SWISSAID, Berne Declaration (BD), MultiWatch and Bread for All protested at the Annual General Meeting of Syngenta in Basel on Tuesday against the proposed takeover of the Swiss multinational agrochemical corporation by the Chinese state-owned company ChemChina and its negative consequences for farmers, consumers and the environment. Even in China itself, resistance against the controversial deal is rising.
Qin Zhongda, former Chinese Minister of the Chemical Industry, started the resistance as the initial signatory of an open letter asking critical questions regarding the takeover and its consequences for China’s farmers and consumers. In the letter, Zhongda expresses concerns that Syngenta’s genetically modified seeds will endanger China’s local soybean and rice varieties and lead to increased production and use of toxic pesticides. The letter has been co-signed by 460 people from China.
International organisations - including 19 from Switzerland - have launched an open letter addressing similar issues. The letter will be handed over on Tuesday afternoon at the Chinese Embassy in Berne. Previously, SWISSAID, Multiwatch, Bread for All and BD have also expressed their concern at the Annual General Meeting (AGM) of Syngenta in Basel, making similar points to the Chinese letter. Key points of the criticism are growing ecological risks and increasing monopolisation in agribusiness following the takeover. In addition to pesticides, ChemChina also secures all of Syngenta’s intellectual property rights on plants.
The representatives of the development organisations at the AGM called on Syngenta to promptly change its aggressive patent policy. Patents on conventional plants or naturally occurring traits, restrict free access to breeding material and impede innovation in the seed sector. Syngenta however, supports such patents and the monopolisation of seeds. With only a few large corporations controlling the seed and pesticide parket, as well as the research agenda, the freedom of choice of farmers and consumers is drastically limited.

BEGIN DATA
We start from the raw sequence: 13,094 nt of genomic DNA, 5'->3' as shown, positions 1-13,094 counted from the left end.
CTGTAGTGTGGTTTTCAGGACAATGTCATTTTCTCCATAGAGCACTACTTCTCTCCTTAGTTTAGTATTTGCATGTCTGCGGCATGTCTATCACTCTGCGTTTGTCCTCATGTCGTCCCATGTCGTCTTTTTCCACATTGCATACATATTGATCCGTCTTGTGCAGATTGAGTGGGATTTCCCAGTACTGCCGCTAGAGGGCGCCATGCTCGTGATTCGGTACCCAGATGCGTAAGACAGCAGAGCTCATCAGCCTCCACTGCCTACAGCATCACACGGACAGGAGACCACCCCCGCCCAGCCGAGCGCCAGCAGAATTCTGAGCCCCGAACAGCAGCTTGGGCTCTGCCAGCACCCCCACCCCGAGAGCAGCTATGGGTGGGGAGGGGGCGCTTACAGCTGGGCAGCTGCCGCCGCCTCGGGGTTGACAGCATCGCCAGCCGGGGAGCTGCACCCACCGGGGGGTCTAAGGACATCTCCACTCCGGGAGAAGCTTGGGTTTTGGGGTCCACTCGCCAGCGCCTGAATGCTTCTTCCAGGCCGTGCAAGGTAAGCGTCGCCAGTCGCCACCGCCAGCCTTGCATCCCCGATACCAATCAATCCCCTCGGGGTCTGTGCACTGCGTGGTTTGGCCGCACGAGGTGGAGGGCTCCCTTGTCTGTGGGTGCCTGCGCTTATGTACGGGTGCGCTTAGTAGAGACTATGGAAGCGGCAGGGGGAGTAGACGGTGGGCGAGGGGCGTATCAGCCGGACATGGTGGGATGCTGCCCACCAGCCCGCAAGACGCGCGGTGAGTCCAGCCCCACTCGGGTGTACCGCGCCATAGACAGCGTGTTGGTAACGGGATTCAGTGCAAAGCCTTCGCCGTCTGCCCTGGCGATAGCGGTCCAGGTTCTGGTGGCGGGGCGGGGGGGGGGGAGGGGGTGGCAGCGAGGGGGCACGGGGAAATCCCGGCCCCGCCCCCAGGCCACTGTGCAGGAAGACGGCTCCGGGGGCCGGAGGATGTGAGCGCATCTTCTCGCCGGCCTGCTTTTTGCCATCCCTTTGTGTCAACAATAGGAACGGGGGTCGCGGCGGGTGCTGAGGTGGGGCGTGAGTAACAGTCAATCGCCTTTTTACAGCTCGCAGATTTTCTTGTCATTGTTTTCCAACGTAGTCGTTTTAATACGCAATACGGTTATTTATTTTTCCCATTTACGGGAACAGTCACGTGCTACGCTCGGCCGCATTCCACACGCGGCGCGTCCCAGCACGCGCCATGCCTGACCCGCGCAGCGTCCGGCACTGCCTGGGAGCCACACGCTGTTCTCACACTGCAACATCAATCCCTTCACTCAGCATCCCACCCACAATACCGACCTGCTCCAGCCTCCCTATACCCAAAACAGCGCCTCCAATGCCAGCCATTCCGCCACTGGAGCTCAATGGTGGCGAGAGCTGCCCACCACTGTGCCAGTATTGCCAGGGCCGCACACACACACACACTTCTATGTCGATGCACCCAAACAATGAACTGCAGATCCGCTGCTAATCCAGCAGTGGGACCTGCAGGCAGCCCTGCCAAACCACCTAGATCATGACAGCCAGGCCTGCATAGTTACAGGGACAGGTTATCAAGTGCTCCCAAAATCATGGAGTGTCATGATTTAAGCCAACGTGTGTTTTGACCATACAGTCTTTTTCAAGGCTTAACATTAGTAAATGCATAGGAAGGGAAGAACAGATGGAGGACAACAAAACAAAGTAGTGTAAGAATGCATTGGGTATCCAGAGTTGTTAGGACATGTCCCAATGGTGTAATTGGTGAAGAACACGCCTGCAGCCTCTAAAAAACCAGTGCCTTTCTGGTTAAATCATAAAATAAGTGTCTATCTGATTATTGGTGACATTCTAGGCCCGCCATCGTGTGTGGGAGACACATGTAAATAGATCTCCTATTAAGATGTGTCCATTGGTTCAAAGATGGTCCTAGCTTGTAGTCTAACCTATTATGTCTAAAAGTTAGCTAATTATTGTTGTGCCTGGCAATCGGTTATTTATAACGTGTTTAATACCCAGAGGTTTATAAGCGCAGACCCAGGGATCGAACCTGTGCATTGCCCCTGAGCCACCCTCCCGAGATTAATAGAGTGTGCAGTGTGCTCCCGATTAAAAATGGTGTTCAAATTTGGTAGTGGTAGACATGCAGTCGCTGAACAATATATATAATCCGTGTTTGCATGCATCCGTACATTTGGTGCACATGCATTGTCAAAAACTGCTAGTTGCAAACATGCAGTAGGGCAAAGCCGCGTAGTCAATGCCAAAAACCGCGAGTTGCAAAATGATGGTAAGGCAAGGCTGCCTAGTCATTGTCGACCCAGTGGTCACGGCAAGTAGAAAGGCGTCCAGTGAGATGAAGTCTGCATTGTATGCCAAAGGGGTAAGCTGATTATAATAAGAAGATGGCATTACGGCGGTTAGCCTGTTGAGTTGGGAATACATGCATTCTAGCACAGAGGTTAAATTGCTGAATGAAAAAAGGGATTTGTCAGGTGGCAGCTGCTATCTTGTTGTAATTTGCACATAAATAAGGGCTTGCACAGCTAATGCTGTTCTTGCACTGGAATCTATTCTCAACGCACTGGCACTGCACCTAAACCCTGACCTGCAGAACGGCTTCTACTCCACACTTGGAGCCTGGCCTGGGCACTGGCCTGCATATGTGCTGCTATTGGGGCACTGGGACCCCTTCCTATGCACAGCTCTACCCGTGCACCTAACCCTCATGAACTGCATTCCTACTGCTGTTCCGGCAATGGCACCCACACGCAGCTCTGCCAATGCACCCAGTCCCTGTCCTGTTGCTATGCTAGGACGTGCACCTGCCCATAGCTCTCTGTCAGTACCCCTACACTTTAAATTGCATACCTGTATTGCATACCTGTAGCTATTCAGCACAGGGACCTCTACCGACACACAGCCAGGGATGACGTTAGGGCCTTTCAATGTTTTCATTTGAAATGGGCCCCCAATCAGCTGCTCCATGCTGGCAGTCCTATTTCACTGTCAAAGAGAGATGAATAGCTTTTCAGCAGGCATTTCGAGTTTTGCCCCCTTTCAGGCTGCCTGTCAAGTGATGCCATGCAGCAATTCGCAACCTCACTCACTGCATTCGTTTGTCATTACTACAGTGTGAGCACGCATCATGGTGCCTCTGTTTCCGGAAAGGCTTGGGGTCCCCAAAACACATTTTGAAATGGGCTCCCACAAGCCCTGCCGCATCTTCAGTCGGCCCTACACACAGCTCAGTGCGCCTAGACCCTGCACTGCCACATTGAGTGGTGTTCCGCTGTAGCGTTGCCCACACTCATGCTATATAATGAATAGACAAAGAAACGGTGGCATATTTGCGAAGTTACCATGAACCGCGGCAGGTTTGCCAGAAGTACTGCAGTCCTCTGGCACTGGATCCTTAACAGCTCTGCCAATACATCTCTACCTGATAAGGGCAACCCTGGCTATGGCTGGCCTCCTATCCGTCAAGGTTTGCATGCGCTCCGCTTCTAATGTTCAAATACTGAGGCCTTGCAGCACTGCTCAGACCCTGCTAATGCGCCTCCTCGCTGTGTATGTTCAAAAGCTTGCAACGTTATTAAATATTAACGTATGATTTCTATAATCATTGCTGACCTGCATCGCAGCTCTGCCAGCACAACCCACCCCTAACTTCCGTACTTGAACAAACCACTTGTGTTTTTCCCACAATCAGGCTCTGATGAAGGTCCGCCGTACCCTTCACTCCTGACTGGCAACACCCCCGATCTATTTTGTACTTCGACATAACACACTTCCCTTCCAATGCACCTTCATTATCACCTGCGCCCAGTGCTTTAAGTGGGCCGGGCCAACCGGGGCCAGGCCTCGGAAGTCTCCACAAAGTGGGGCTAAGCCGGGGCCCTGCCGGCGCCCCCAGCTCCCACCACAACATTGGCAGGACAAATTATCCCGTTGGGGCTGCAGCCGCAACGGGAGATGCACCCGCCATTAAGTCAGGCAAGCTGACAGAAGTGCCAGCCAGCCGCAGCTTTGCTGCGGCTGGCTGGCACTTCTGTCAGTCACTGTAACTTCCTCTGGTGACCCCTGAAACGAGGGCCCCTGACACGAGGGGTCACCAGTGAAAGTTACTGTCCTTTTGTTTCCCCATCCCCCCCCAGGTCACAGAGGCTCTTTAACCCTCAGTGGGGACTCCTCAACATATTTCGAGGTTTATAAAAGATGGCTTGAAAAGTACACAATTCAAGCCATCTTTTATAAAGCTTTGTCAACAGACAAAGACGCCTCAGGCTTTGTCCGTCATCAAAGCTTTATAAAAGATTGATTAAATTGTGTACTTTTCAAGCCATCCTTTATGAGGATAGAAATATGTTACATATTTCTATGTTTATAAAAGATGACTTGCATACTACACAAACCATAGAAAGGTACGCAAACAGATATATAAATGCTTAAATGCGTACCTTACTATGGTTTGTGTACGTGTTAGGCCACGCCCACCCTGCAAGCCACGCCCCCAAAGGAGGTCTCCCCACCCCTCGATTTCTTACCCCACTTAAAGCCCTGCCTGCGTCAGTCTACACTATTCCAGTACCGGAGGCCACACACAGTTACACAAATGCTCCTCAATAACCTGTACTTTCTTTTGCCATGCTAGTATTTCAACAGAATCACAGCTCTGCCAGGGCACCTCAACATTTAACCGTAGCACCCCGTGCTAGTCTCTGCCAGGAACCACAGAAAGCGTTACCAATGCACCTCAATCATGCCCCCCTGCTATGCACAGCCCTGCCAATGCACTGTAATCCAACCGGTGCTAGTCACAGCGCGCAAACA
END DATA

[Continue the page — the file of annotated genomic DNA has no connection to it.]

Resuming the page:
Harsh criticism - (in the open letter from China, as well as at the AGM in Basel) - was also expressed regarding the sale of dangerous pesticides such as Paraquat. These are banned or restricted in their use in industrialised countries because of their high toxicity. Nevertheless, Syngenta forces their sale in developing countries, aware that they cannot be applied correctly in those countries. Thereby, the Basel agrochemical corporation endangers the health of countless farmers and plantation workers. This has also been documented in various case studies by BD and its partners.
Pictures of the protest: Download on the right side
And background can be found in the newly published Schwarzbuch Syngenta by Multiwatch.
Questions and Interview:
Fabio Leippert (SWISSAID): 031 350 53 75; email@example.com